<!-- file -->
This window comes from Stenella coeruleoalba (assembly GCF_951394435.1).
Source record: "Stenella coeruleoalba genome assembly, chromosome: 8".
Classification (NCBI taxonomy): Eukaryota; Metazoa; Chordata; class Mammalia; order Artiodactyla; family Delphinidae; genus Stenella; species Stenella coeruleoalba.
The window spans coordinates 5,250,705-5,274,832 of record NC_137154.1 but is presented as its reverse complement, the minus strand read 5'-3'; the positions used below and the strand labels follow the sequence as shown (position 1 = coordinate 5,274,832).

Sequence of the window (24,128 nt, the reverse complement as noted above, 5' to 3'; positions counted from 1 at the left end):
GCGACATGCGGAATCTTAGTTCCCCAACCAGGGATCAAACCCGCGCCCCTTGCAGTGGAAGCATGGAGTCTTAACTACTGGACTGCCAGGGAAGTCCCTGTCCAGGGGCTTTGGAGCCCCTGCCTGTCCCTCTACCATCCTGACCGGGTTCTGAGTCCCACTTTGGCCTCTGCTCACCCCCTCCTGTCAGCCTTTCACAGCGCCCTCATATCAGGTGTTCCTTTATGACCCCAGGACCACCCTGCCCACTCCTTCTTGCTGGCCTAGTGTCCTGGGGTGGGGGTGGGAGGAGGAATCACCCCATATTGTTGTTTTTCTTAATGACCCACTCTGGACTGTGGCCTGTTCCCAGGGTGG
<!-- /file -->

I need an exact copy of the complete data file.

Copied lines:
This window comes from Stenella coeruleoalba (assembly GCF_951394435.1).
Source record: "Stenella coeruleoalba genome assembly, chromosome: 8".
Classification (NCBI taxonomy): Eukaryota; Metazoa; Chordata; class Mammalia; order Artiodactyla; family Delphinidae; genus Stenella; species Stenella coeruleoalba.
The window spans coordinates 5,250,705-5,274,832 of record NC_137154.1 but is presented as its reverse complement, the minus strand read 5'-3'; the positions used below and the strand labels follow the sequence as shown (position 1 = coordinate 5,274,832).

Sequence of the window (24,128 nt, the reverse complement as noted above, 5' to 3'; positions counted from 1 at the left end):
GCGACATGCGGAATCTTAGTTCCCCAACCAGGGATCAAACCCGCGCCCCTTGCAGTGGAAGCATGGAGTCTTAACTACTGGACTGCCAGGGAAGTCCCTGTCCAGGGGCTTTGGAGCCCCTGCCTGTCCCTCTACCATCCTGACCGGGTTCTGAGTCCCACTTTGGCCTCTGCTCACCCCCTCCTGTCAGCCTTTCACAGCGCCCTCATATCAGGTGTTCCTTTATGACCCCAGGACCACCCTGCCCACTCCTTCTTGCTGGCCTAGTGTCCTGGGGTGGGGGTGGGAGGAGGAATCACCCCATATTGTTGTTTTTCTTAATGACCCACTCTGGACTGTGGCCTGTTCCCAGGGTGG